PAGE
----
Antwan Lee Was Clueless About Makeup, But He Became Miss Gay America Anyway
Antwan Lee, aka Asia O'Hara, is the reigning Miss Gay America. He designs all of his own costumes.
Antwan Lee is low maintenance. In the morning he throws on jeans, a T-shirt and a baseball cap and walks out the door to his costuming business in the Design District, where he designs for color guard teams and ice skaters, with little more than a quick glance in the mirror. But by evening, Lee transforms into Asia O'Hara, one of the most famous drag queens in the country, with a hair, makeup and wardrobe routine that would exhaust most women.
O'Hara is the reigning Miss Gay America, a pageant that dates to 1972, long before RuPaul's Drag Race became a sensation. On Friday, Texas' representative to this year's pageant will be crowned at The Rose Room, located inside Oak Lawn nightclub S4. The preliminary, with a "Siren of the Sea" theme, begins on Tuesday and contestants will be judged according to five categories: male interview, solo talent, evening gown, on-stage interview and talent. The winner will go on to the finals in Tennessee in October.
O'Hara's duties as the reigning Miss Gay America include community engagement, attending charity events and maintaining a social media presence that positively reflects the organization. She's also required to attend all of the pageant's preliminary competitions and is in charge of much of their administration, down to enforcing all of the rules and regulations.
Lee grew up in Grand Prairie but his family moved to Dallas when he was 14. His parents' beliefs are very traditional. "My parents were conservative, but also they kind of taught me to have my own mind and make my own decisions and think for myself," says Lee, who spoke to us as he was driving back from a Miss Gay America preliminary in Louisiana.
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Pageants were not something Lee ever aspired to participate in as an adolescent, although he did love performing in everything from band to color guard to dance to theater. "After all of that died down I was subconsciously looking for another creative outlet, so pageants kind of came to me at an appropriate time and filled that need to compete and be on stage," Lee says.
Surprisingly, it wasn't a gift for makeup or hair that gave Lee the confidence to try drag at an amateur night at The Rose Room. "When you start off, you're pretty terrible," he says. Instead, it was his strong decision-making skills. "It was the first time ever where I was solely responsible for everything that I showcase, from my talent to my gown to my interview answer. With other extracurricular activities you’re part of a team or you’re being coached and you have support that’s helping along."
The rest got easier. "When I started I didn’t have YouTube and Facebook to sit and study," he says. "But you can’t hide behind a mass of other people like a choir or a dance team, so I think there’s a lot more motivation to learn. [In the beginning] you meet people who are good with makeup and costuming and hair, and you hire them to help you, and slowly but surely you learn how to do it yourself."
Lee says one of the mistakes many female impersonators make when competing is trying to win first place in every single category. Instead, his strategy is to identify his strengths and weaknesses and focus on his weak areas first. "I say, 'Of these five, which two can I win in, and which two do I think I might be second or third place in, and which need most work,'" Lee says. "I start with the most work and build that to a consistent score. ... Pageantry is a numbers game."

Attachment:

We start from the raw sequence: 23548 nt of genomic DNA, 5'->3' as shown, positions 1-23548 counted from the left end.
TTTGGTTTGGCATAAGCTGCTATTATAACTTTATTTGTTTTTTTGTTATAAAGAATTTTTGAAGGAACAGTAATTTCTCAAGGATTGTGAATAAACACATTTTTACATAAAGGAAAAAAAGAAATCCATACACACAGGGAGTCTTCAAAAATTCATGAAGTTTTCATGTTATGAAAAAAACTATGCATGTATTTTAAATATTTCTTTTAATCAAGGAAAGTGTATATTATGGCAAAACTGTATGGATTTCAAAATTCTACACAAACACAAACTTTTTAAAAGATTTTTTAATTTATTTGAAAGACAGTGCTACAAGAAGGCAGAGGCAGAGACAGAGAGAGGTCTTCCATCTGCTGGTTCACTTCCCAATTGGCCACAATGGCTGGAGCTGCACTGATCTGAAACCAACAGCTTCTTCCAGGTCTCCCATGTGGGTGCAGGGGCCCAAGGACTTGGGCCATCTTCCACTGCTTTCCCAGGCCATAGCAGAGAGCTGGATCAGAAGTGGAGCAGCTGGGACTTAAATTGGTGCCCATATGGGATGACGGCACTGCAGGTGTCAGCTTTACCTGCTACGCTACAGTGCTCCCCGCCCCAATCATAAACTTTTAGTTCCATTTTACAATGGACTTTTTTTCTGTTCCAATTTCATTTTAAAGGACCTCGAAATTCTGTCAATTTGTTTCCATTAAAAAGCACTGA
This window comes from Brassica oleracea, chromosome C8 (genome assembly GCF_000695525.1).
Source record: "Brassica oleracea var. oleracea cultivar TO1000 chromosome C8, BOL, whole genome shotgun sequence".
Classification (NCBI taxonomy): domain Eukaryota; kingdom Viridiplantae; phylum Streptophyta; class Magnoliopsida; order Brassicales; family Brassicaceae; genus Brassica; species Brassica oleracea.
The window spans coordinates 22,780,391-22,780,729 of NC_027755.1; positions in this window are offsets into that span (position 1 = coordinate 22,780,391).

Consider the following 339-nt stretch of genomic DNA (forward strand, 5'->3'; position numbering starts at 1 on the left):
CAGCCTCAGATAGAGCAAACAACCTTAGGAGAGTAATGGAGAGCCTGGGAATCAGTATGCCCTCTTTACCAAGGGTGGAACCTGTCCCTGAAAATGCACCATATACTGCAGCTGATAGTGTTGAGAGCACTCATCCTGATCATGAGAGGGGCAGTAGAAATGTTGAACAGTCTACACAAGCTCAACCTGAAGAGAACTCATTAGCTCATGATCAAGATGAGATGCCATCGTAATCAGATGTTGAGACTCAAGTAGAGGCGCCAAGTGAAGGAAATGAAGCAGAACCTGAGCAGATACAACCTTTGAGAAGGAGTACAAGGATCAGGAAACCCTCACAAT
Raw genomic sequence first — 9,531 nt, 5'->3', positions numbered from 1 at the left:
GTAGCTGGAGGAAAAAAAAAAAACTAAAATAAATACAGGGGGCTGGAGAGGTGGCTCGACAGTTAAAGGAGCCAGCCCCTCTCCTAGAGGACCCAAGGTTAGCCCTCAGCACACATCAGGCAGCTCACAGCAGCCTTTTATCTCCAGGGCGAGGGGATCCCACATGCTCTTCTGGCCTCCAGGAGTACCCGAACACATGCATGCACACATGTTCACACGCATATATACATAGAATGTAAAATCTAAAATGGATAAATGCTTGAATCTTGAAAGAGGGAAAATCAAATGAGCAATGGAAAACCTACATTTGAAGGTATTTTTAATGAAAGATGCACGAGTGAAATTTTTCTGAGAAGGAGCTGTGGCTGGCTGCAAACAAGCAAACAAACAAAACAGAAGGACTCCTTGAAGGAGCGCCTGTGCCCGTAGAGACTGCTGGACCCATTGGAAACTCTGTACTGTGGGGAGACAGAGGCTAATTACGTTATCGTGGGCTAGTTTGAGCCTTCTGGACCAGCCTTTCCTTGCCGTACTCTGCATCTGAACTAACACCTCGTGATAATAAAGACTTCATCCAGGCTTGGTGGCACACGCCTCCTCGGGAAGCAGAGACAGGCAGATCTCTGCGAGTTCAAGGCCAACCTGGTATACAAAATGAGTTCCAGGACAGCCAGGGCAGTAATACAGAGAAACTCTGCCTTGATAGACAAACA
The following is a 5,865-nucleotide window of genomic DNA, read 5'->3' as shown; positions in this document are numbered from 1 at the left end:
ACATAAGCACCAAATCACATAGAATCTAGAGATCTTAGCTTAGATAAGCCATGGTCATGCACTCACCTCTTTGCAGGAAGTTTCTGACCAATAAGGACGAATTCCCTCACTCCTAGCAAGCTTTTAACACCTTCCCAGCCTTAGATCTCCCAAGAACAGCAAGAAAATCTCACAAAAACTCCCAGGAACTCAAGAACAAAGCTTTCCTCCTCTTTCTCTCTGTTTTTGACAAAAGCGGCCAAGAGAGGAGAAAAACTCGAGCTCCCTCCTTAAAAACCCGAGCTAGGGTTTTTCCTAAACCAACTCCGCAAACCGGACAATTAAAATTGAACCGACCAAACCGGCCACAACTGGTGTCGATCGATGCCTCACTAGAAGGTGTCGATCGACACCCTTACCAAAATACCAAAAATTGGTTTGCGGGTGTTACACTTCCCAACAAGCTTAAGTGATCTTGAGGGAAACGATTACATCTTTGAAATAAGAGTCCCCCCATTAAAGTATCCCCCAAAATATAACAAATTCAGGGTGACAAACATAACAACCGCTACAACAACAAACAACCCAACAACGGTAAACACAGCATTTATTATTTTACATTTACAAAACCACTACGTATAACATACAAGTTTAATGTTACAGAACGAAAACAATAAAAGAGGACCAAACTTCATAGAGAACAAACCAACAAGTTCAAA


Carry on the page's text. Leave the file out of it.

The routine that won O'Hara the crown was an upbeat dance number to Aretha Franklin's "School Daze," in which O'Hara and her backup dancers wore poodle skirts for a '50s schoolgirl look. Lee makes all of Asia O'Hara's costumes and sometimes designs for other entertainers, too.
Lee says when he was named Miss Gay America as O'Hara he initially received some backlash from fellow female impersonators in Texas. "Some people felt like I wasn’t in it for the right reasons," Lee says. "People do get emotional." But he adds that the tension quickly dissipated and that generally there's not much cattiness in Miss Gay America. "Once you win and the crown goes on your head, they support you," he says.
Of the drag cultures he's observed in his travels across the country attending preliminary pageants, Lee has been particularly impressed by what he's seen in Arizona, where the entertainers are embraced by their surrounding communities. "[Their winner] was on the local news," he says. Dallas isn't always that inclusive.
"Just geographically, the way things are set up we have specific areas for specific lifestyles and clubs for those lifestyles," Lee says. "We’re fortunate to have that so everyone has a place where they can go and feel at home. But other places don’t have that luxury, so everyone is forced to intermingle and you get exposed to things you didn’t even know you had an interest in. I think there is a great deal of support for the art form here but it’s not as widespread."
But even now that Lee is tapped into female impersonator communities far beyond Dallas, The Rose Room holds a special place in his heart since it's where Asia O'Hara was born. She'll attend the preliminary there this week and help to ensure that it runs smoothly, although she won't be participating in the judging. And Lee likes it that way. "I prefer not to judge," he says. "There's no point value for star quality."
Miss Gay Texas America takes place at The Rose Room at S4, 3911 Cedar Springs Road, from Tuesday, July 19, to Friday, July 22. Cover is $10 to $20. For more info, visit missgaytexasamerica.com.
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